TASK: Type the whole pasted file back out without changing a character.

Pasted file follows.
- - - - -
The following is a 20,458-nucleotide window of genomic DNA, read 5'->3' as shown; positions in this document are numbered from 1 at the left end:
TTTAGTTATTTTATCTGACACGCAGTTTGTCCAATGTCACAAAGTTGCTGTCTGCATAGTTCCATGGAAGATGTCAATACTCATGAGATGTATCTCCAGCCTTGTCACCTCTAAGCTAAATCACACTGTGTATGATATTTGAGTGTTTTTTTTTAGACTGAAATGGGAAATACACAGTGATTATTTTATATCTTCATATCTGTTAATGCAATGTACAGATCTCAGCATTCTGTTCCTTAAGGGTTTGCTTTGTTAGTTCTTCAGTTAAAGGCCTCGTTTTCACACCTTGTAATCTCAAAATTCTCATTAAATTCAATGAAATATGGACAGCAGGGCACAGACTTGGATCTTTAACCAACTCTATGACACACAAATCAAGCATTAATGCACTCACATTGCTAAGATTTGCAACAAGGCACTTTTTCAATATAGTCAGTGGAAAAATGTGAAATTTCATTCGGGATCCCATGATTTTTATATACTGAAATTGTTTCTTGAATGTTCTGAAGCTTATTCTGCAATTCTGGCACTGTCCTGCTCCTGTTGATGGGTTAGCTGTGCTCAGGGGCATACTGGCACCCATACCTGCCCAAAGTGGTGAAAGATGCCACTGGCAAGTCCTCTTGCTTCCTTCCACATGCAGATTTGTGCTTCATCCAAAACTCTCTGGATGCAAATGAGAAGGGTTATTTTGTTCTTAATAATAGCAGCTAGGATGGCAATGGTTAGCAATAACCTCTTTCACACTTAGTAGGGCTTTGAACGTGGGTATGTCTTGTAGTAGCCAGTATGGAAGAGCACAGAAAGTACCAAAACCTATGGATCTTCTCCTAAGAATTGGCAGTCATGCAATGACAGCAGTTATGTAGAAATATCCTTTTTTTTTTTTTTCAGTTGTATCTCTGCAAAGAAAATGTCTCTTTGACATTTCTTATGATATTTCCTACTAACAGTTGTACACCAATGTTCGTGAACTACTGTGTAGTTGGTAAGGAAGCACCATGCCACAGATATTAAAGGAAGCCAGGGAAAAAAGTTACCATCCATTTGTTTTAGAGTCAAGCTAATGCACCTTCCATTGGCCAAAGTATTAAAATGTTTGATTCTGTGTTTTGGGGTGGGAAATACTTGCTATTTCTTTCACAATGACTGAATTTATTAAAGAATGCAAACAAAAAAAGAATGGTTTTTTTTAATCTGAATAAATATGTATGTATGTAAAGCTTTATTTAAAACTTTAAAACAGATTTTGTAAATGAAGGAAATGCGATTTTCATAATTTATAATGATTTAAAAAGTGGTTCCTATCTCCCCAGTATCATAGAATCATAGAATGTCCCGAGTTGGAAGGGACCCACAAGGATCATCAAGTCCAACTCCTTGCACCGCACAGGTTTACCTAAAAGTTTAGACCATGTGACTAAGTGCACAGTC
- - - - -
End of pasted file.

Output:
The following is a 20,458-nucleotide window of genomic DNA, read 5'->3' as shown; positions in this document are numbered from 1 at the left end:
TTTAGTTATTTTATCTGACACGCAGTTTGTCCAATGTCACAAAGTTGCTGTCTGCATAGTTCCATGGAAGATGTCAATACTCATGAGATGTATCTCCAGCCTTGTCACCTCTAAGCTAAATCACACTGTGTATGATATTTGAGTGTTTTTTTTTAGACTGAAATGGGAAATACACAGTGATTATTTTATATCTTCATATCTGTTAATGCAATGTACAGATCTCAGCATTCTGTTCCTTAAGGGTTTGCTTTGTTAGTTCTTCAGTTAAAGGCCTCGTTTTCACACCTTGTAATCTCAAAATTCTCATTAAATTCAATGAAATATGGACAGCAGGGCACAGACTTGGATCTTTAACCAACTCTATGACACACAAATCAAGCATTAATGCACTCACATTGCTAAGATTTGCAACAAGGCACTTTTTCAATATAGTCAGTGGAAAAATGTGAAATTTCATTCGGGATCCCATGATTTTTATATACTGAAATTGTTTCTTGAATGTTCTGAAGCTTATTCTGCAATTCTGGCACTGTCCTGCTCCTGTTGATGGGTTAGCTGTGCTCAGGGGCATACTGGCACCCATACCTGCCCAAAGTGGTGAAAGATGCCACTGGCAAGTCCTCTTGCTTCCTTCCACATGCAGATTTGTGCTTCATCCAAAACTCTCTGGATGCAAATGAGAAGGGTTATTTTGTTCTTAATAATAGCAGCTAGGATGGCAATGGTTAGCAATAACCTCTTTCACACTTAGTAGGGCTTTGAACGTGGGTATGTCTTGTAGTAGCCAGTATGGAAGAGCACAGAAAGTACCAAAACCTATGGATCTTCTCCTAAGAATTGGCAGTCATGCAATGACAGCAGTTATGTAGAAATATCCTTTTTTTTTTTTTTCAGTTGTATCTCTGCAAAGAAAATGTCTCTTTGACATTTCTTATGATATTTCCTACTAACAGTTGTACACCAATGTTCGTGAACTACTGTGTAGTTGGTAAGGAAGCACCATGCCACAGATATTAAAGGAAGCCAGGGAAAAAAGTTACCATCCATTTGTTTTAGAGTCAAGCTAATGCACCTTCCATTGGCCAAAGTATTAAAATGTTTGATTCTGTGTTTTGGGGTGGGAAATACTTGCTATTTCTTTCACAATGACTGAATTTATTAAAGAATGCAAACAAAAAAAGAATGGTTTTTTTTAATCTGAATAAATATGTATGTATGTAAAGCTTTATTTAAAACTTTAAAACAGATTTTGTAAATGAAGGAAATGCGATTTTCATAATTTATAATGATTTAAAAAGTGGTTCCTATCTCCCCAGTATCATAGAATCATAGAATGTCCCGAGTTGGAAGGGACCCACAAGGATCATCAAGTCCAACTCCTTGCACCGCACAGGTTTACCTAAAAGTTTAGACCATGTGACTAAGTGCACAGTC